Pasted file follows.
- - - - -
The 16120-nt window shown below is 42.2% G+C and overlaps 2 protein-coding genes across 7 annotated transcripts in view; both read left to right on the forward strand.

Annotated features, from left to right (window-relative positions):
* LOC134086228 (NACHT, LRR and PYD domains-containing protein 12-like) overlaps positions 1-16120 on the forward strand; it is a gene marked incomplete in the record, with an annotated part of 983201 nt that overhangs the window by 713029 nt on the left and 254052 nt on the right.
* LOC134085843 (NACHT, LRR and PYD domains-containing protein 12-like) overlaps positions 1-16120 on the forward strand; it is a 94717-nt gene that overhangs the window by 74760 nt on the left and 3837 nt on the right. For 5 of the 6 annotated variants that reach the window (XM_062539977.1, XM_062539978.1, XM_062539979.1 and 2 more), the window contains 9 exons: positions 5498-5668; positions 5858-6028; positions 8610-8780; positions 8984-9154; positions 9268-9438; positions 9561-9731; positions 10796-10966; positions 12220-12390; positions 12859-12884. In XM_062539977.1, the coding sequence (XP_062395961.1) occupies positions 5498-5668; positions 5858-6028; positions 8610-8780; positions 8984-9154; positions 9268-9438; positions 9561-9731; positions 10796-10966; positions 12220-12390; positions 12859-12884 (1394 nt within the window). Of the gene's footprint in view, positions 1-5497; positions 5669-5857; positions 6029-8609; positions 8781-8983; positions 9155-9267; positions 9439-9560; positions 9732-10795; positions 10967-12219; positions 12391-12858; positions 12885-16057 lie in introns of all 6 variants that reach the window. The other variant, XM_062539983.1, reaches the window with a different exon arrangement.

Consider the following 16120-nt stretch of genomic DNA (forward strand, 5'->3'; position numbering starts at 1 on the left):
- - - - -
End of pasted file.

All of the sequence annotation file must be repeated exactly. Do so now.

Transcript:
The 16120-nt window shown below is 42.2% G+C and overlaps 2 protein-coding genes across 7 annotated transcripts in view; both read left to right on the forward strand.

Annotated features, from left to right (window-relative positions):
* LOC134086228 (NACHT, LRR and PYD domains-containing protein 12-like) overlaps positions 1-16120 on the forward strand; it is a gene marked incomplete in the record, with an annotated part of 983201 nt that overhangs the window by 713029 nt on the left and 254052 nt on the right.
* LOC134085843 (NACHT, LRR and PYD domains-containing protein 12-like) overlaps positions 1-16120 on the forward strand; it is a 94717-nt gene that overhangs the window by 74760 nt on the left and 3837 nt on the right. For 5 of the 6 annotated variants that reach the window (XM_062539977.1, XM_062539978.1, XM_062539979.1 and 2 more), the window contains 9 exons: positions 5498-5668; positions 5858-6028; positions 8610-8780; positions 8984-9154; positions 9268-9438; positions 9561-9731; positions 10796-10966; positions 12220-12390; positions 12859-12884. In XM_062539977.1, the coding sequence (XP_062395961.1) occupies positions 5498-5668; positions 5858-6028; positions 8610-8780; positions 8984-9154; positions 9268-9438; positions 9561-9731; positions 10796-10966; positions 12220-12390; positions 12859-12884 (1394 nt within the window). Of the gene's footprint in view, positions 1-5497; positions 5669-5857; positions 6029-8609; positions 8781-8983; positions 9155-9267; positions 9439-9560; positions 9732-10795; positions 10967-12219; positions 12391-12858; positions 12885-16057 lie in introns of all 6 variants that reach the window. The other variant, XM_062539983.1, reaches the window with a different exon arrangement.

Consider the following 16120-nt stretch of genomic DNA (forward strand, 5'->3'; position numbering starts at 1 on the left):